A word of caution from this study is that the plasma Vitamin C level correlated with the intake of fruits and vegetables and NOT Vitamin C Supplements.  Therefore do not grab all the Vitamin C supplements in the shelves to boost up your levels.  It is believed that beyond Vitamin C, there are properties in fruits and vegetables that help patients reduce their risk to develop diabetes.

As fas a I know, this is the first conclusive evidence that looked objectively at the effect of fruit and vegetable intake and the risk of diabetes.  And a reduction of diabetes risk by 62% is a great bonus to those who love fruits and vegetables on top of the other benefits associated with their intake.

So Eat Vegetables everyday and every meal… take fruits after each meal and you can even enjoy an apple or pear for snacks. Chances are… the more you eat the better the risk reduction.  Again…go for the low glycemic index fruits like apple and pear instead of a mango, banana or pineapple!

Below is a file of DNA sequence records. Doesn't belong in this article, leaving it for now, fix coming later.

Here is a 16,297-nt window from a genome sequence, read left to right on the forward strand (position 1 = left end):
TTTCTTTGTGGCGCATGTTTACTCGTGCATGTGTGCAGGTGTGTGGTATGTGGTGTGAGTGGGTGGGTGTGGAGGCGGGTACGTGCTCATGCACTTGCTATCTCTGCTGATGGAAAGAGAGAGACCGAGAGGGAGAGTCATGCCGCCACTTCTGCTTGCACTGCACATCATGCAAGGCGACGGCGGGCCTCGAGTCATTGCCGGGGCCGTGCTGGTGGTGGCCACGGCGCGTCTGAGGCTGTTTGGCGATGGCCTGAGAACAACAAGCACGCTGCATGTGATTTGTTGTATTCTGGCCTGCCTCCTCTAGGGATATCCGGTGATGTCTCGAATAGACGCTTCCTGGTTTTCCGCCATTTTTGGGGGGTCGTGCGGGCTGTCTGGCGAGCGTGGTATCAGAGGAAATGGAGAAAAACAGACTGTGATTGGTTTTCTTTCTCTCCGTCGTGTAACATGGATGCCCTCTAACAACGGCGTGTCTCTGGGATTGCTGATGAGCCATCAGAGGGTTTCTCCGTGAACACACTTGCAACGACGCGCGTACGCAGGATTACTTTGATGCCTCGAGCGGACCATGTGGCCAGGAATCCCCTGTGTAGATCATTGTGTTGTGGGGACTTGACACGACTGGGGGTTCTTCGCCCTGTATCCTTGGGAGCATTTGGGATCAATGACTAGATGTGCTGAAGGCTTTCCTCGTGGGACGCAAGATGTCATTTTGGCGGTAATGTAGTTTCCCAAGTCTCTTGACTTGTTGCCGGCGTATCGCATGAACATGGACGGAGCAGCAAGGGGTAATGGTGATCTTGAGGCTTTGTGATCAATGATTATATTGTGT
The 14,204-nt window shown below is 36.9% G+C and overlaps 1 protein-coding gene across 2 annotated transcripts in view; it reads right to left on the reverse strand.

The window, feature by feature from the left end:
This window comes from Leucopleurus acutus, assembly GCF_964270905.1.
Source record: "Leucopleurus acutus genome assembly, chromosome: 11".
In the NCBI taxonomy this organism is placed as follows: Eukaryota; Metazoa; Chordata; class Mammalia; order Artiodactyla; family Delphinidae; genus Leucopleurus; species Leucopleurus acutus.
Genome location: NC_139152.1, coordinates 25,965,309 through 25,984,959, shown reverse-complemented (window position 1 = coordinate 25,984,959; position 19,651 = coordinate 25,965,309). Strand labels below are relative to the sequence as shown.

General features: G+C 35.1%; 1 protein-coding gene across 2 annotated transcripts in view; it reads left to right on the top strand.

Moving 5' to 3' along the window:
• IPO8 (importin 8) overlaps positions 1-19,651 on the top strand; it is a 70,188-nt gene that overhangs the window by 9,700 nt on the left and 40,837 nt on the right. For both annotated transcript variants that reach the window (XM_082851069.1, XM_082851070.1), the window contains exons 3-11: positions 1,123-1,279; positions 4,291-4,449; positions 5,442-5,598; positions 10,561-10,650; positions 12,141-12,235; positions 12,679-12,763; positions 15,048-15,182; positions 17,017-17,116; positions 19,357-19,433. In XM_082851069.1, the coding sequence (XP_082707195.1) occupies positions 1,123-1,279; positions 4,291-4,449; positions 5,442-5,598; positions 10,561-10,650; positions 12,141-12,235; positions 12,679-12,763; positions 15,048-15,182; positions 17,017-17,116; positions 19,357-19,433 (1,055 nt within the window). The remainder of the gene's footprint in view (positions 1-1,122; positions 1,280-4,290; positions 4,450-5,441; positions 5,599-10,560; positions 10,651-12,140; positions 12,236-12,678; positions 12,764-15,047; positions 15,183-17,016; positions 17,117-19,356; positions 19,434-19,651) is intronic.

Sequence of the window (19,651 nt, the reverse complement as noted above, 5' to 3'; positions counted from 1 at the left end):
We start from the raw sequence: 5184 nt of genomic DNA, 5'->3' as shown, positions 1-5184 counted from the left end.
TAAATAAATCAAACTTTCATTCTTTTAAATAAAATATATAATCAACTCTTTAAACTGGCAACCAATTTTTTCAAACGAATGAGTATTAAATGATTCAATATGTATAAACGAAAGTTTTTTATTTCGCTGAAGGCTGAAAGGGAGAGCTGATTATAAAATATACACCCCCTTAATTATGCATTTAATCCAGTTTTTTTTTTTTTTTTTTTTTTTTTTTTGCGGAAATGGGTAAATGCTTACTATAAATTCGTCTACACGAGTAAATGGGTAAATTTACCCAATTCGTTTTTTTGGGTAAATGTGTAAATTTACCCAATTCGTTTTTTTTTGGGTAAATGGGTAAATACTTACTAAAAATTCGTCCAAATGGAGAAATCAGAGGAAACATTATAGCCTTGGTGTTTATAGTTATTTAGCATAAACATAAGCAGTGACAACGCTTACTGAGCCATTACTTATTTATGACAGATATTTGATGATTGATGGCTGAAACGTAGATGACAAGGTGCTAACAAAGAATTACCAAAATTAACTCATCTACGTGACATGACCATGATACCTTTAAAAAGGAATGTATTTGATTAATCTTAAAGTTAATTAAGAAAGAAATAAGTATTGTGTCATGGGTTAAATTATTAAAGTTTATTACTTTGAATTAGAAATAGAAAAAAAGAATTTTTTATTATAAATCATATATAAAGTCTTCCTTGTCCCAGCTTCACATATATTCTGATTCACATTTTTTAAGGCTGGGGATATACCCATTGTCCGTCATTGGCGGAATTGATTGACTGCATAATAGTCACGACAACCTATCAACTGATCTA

Love Yourself By Eating Right!

Can Coffee Increase Your Lifespan?

August 4, 2008

I am a coffee drinker.  I usually have a cup of coffee everyday and nothing more.  Except on occasions where I take another cup in the afternoon but usually I average only 5-7 cups per week.  I’ve written about the many benefits of coffee in this website and in the newpapers…and seems like more benefits are being known the more we know about coffee.

Now comes a recently published article on coffee and mortality published in the Annals of Internal Medicine, June of 2008: the official journal of the American College of Physicians.